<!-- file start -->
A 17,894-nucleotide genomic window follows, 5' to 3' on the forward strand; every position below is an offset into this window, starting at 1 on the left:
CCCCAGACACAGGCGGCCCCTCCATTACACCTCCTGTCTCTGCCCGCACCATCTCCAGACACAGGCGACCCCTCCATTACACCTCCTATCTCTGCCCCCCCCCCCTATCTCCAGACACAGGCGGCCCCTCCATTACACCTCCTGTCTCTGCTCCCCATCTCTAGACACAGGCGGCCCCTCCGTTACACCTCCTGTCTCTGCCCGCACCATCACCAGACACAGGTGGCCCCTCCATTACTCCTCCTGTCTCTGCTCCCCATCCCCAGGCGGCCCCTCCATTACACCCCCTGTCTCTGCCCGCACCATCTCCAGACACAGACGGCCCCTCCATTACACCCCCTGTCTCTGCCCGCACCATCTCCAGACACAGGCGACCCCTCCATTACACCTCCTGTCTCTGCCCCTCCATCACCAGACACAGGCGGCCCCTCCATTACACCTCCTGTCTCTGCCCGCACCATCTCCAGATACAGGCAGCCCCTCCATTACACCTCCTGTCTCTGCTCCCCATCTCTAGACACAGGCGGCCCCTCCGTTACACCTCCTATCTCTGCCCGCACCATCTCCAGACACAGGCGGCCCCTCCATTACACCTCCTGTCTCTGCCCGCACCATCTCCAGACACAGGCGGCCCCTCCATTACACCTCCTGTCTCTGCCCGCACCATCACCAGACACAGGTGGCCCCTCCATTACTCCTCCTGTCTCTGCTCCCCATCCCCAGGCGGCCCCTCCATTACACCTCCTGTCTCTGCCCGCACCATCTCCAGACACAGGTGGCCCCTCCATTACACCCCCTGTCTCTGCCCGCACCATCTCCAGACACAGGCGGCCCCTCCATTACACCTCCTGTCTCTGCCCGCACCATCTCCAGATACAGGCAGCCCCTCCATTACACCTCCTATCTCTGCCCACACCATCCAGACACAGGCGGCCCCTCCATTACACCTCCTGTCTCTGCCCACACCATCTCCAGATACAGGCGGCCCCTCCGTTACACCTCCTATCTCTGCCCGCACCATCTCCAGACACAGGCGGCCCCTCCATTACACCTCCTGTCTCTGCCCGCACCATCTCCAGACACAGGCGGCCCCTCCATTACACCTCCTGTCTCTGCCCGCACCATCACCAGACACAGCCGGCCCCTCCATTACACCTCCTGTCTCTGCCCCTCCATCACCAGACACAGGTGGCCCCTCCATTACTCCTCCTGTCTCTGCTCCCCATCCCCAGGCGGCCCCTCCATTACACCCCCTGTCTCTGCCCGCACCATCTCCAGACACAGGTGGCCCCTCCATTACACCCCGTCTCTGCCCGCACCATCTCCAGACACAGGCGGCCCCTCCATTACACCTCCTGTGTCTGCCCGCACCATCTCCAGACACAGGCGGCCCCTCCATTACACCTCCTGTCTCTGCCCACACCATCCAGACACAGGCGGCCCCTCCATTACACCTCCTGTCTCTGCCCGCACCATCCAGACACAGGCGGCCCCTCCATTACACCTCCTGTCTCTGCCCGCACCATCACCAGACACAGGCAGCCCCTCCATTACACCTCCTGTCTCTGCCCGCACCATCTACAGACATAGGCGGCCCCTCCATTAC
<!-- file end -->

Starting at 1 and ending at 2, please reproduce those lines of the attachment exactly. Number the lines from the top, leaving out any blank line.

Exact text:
A 17,894-nucleotide genomic window follows, 5' to 3' on the forward strand; every position below is an offset into this window, starting at 1 on the left:
CCCCAGACACAGGCGGCCCCTCCATTACACCTCCTGTCTCTGCCCGCACCATCTCCAGACACAGGCGACCCCTCCATTACACCTCCTATCTCTGCCCCCCCCCCCTATCTCCAGACACAGGCGGCCCCTCCATTACACCTCCTGTCTCTGCTCCCCATCTCTAGACACAGGCGGCCCCTCCGTTACACCTCCTGTCTCTGCCCGCACCATCACCAGACACAGGTGGCCCCTCCATTACTCCTCCTGTCTCTGCTCCCCATCCCCAGGCGGCCCCTCCATTACACCCCCTGTCTCTGCCCGCACCATCTCCAGACACAGACGGCCCCTCCATTACACCCCCTGTCTCTGCCCGCACCATCTCCAGACACAGGCGACCCCTCCATTACACCTCCTGTCTCTGCCCCTCCATCACCAGACACAGGCGGCCCCTCCATTACACCTCCTGTCTCTGCCCGCACCATCTCCAGATACAGGCAGCCCCTCCATTACACCTCCTGTCTCTGCTCCCCATCTCTAGACACAGGCGGCCCCTCCGTTACACCTCCTATCTCTGCCCGCACCATCTCCAGACACAGGCGGCCCCTCCATTACACCTCCTGTCTCTGCCCGCACCATCTCCAGACACAGGCGGCCCCTCCATTACACCTCCTGTCTCTGCCCGCACCATCACCAGACACAGGTGGCCCCTCCATTACTCCTCCTGTCTCTGCTCCCCATCCCCAGGCGGCCCCTCCATTACACCTCCTGTCTCTGCCCGCACCATCTCCAGACACAGGTGGCCCCTCCATTACACCCCCTGTCTCTGCCCGCACCATCTCCAGACACAGGCGGCCCCTCCATTACACCTCCTGTCTCTGCCCGCACCATCTCCAGATACAGGCAGCCCCTCCATTACACCTCCTATCTCTGCCCACACCATCCAGACACAGGCGGCCCCTCCATTACACCTCCTGTCTCTGCCCACACCATCTCCAGATACAGGCGGCCCCTCCGTTACACCTCCTATCTCTGCCCGCACCATCTCCAGACACAGGCGGCCCCTCCATTACACCTCCTGTCTCTGCCCGCACCATCTCCAGACACAGGCGGCCCCTCCATTACACCTCCTGTCTCTGCCCGCACCATCACCAGACACAGCCGGCCCCTCCATTACACCTCCTGTCTCTGCCCCTCCATCACCAGACACAGGTGGCCCCTCCATTACTCCTCCTGTCTCTGCTCCCCATCCCCAGGCGGCCCCTCCATTACACCCCCTGTCTCTGCCCGCACCATCTCCAGACACAGGTGGCCCCTCCATTACACCCCGTCTCTGCCCGCACCATCTCCAGACACAGGCGGCCCCTCCATTACACCTCCTGTGTCTGCCCGCACCATCTCCAGACACAGGCGGCCCCTCCATTACACCTCCTGTCTCTGCCCACACCATCCAGACACAGGCGGCCCCTCCATTACACCTCCTGTCTCTGCCCGCACCATCCAGACACAGGCGGCCCCTCCATTACACCTCCTGTCTCTGCCCGCACCATCACCAGACACAGGCAGCCCCTCCATTACACCTCCTGTCTCTGCCCGCACCATCTACAGACATAGGCGGCCCCTCCATTAC